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Hi y’all! Baby Adaleine is going to be here SO soon! Thank you for your patience on the less frequent blog posts as we nest and prepare for her arrival! 

As promised, here is part 2 of Life During Residency!

What Makes Residency Challenging

The long hours and the scheduling unpredictability

There are a few thing that made Intern Year (the first year) and the following years challenging. The first is adjusting to the new schedule. Interns and Residents alike work a LOT of hours. There have recently been regulations put into place to not over-work medical trainees, but it’s still a lot! Tony worked an average of 80 hours per week during his Intern year, which included Sundays. He was sometimes off on Saturdays, but that was always one of my busiest and longest days of the week at the spa (I’ve worked 9-6pm on Saturdays since 2007!), so sometimes it truly felt like we were two ships passing in the night.

During the first year when we had our lovely live-in au pair, it was SO helpful because Tony’s schedule changed so often, and so I could always rely on knowing there was someone there for Isla. Interns and Residents don’t have a “set” schedule where they can punch in and punch out. Let’s say they are scheduled from 7am-7pm for the day. If 7pm rolls around and a patient is in distress or if a code happens, they can’t leave until the patients are taken care of. The au pair was able to work around my schedule instead of his, and this was so helpful.

Also, the unpredictability meant that sometimes I went out on double dates or dinner parties alone, I’ve even been to a few weddings alone, and sometimes I even had to cancel plans at the last minute. Family dinners were hit or miss- I learned to make my own plans and if Tony could join that was great but if he couldn’t I didn’t let myself get disappointed. If I wanted a girls’ night out (or even just some time alone for myself!) I would schedule it with the au pair to cover bedtime and bathtime. She would often accompany me and Isla if we went out to dinner- she truly was a part of our family! I don’t think life would have worked that year without her!

If this is you, or will be you, I recommend:

  • Have a live in au pair or a nanny who lives close by who is willing to accept the challenge of Intern year and essentially be at your beck and call. Good communication is key- a lot of childcare arrangements happened at the last minute (and sometimes last minute cancellations!) Be willing to be fair if she is expecting a certain number of hours for the week and you either go over or under- compensate her appropriately.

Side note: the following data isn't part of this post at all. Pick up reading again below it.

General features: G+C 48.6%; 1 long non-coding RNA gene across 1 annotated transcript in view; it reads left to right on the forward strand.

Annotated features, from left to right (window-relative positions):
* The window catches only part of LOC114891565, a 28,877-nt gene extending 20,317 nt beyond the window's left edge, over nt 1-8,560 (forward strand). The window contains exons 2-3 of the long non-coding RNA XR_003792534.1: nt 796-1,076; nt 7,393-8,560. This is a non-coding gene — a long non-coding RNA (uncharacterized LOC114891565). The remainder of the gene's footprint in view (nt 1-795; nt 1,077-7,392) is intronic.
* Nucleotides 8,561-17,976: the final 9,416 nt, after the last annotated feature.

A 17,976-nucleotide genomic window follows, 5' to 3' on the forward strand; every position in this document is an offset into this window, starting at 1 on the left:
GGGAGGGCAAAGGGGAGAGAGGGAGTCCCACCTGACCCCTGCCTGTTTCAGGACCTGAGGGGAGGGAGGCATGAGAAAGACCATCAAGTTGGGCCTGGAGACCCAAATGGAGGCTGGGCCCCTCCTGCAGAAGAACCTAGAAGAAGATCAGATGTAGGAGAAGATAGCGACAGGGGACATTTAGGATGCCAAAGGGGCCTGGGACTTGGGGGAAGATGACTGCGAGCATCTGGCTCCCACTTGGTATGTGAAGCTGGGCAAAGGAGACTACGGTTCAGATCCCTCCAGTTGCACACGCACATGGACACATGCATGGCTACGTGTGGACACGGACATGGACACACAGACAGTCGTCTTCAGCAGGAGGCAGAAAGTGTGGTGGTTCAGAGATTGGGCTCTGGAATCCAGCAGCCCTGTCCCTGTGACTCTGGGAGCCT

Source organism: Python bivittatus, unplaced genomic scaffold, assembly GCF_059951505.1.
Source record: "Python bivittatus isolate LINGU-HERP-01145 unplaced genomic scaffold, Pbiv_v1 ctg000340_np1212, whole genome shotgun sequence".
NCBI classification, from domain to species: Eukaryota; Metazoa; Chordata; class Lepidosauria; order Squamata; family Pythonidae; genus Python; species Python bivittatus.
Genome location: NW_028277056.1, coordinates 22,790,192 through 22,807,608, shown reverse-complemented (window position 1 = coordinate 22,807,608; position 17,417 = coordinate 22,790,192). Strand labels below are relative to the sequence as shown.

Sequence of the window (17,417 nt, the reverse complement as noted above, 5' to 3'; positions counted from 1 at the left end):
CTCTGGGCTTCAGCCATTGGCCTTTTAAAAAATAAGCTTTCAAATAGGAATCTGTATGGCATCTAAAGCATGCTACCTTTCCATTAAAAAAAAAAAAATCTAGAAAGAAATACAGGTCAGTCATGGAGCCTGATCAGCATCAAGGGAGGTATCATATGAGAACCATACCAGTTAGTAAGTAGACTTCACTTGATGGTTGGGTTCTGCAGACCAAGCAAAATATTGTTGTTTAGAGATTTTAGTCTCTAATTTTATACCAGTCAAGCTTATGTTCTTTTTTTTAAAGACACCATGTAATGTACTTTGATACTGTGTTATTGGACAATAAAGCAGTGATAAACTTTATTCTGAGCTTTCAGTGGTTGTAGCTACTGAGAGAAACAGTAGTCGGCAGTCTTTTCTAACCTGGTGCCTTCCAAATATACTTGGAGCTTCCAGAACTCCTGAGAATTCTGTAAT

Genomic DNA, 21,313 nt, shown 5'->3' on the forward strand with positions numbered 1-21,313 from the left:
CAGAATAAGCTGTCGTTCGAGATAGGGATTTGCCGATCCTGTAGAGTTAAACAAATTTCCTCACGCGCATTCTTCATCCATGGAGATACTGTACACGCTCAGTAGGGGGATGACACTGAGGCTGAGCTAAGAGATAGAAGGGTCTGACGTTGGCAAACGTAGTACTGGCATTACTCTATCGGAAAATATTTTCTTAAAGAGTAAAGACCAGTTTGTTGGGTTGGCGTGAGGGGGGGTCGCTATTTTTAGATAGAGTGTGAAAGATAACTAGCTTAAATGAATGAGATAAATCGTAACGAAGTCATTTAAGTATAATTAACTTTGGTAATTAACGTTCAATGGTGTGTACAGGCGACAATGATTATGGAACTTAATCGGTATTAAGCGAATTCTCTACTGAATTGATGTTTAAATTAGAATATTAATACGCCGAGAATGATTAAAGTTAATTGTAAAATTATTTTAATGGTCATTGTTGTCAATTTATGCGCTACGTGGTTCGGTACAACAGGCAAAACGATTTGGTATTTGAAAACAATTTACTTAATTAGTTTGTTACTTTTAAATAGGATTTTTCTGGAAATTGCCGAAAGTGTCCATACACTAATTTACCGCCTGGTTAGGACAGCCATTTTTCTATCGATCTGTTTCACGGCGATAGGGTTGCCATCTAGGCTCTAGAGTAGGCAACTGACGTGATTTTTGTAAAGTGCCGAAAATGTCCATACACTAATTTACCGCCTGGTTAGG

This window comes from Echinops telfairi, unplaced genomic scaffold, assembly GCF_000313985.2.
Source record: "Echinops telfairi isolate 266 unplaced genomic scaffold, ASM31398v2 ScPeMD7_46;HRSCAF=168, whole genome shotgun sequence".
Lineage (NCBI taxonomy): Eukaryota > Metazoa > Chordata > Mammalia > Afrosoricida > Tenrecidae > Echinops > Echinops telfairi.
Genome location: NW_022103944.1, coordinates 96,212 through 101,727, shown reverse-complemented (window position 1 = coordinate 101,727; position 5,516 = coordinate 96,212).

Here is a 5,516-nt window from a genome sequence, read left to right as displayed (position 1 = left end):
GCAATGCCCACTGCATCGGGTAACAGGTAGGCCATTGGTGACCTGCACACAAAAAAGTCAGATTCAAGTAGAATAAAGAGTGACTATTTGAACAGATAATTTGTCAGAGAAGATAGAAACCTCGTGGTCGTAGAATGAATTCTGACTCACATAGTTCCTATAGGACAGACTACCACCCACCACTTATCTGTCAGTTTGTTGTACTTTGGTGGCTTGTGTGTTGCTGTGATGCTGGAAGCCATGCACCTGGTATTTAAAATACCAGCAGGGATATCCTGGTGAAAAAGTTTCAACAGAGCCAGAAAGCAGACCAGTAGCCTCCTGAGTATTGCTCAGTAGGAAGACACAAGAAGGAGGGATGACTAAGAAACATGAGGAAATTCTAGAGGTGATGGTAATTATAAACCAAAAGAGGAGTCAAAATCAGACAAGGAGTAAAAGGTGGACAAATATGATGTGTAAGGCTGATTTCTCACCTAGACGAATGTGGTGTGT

• Make your own plans. Don’t wait on your SO to start dinner or to go out if you are hungry. They will try their best to predict when they are coming home but if it doesn’t work out dust yourself off and make sure you have some lovely food waiting for them for when they DO come home- residents often are so in demand at the hospital that they don’t have time to eat properly during their shift. Your SO will be so grateful believe me!

Living in a Big City on a Resident’s Salary

Another challenge is that although trainees are compensated and given a salary as opposed to medical school in which they are unpaid, the salary residents are given does not reflect the hours they put in. Living in an expensive city can make this very challenging. Here are my recommendations:

  • Communicate as much and as often as possible. Tony and I still use a budget spreadsheet in which we log every dollar that goes out and comes in- that way we are always on the same page and can stay on track with our goals.
  • Your student loans are no longer in deferment from medical school (and this may include undergrad for you- we paid the interest on the undergrad loans so that we at least wouldn’t slide backwards during the 4 years of medical school!) Federal loans are on a repayment plan based on income, and you can file your taxes separately so that the loan payment reflects your medical spouse’s salary and not your combined income if you work. We also opted for the federal loan forgiveness program for physicians- in 10 years whatever is unpaid will be forgiven. Interest rates were low during my husband’s residency so this really served us well! Make paying back these loans a priority. Your Attending years will thank you- if you want more money advice and inspiration go to The White Coat Investor!
  • Cook at home as often as possible and pack your lunch for work. One of the biggest vacuums for money can be dining out, especially if you live in a large city with great restaurants. We allowed ourselves a date night once a month if time allowed, and a very tight budget on dining out. If I took Isla out for dinner without Tony it was either to Wegman’s or Chipotle, and not very often!
  • As the SO of a resident, let’s face it, unless you are a resident too, most of the household money that gets spent gets spent by YOU. I was in charge of the grocery shopping, buying clothing for Isla, making sure everyone had enough personal care items in the house such as toothpaste and shampoo, etc. One of the best ways I could alleviate Tony’s stress about these lean years was to be as mindful of the budget each month as possible. He wasn’t able to oversee everything and he relied on me to make decisions that allowed us to make ends meet. It’s a huge trust- make sure you keep communicating and that you both feel the same way about big issues such as carrying a balance on a credit card. Whatever it is you decide to do for your financial hygiene is up to you, but make sure you are both on the same page about it. For example- Tony and I both can’t sleep at night if we carry any kind of debt other than student loan debt- so I made sure to not overextend us each month. Also, putting 10% of my gross income into an MMA and 12.5% of my income into my retirement is very important to me-Tony has different percentages that he is comfortable with. We discussed it and made sure we agreed beforehand. It truly takes teamwork to make the dreamwork. Don’t forget you are investing in your future and this time won’t last forever!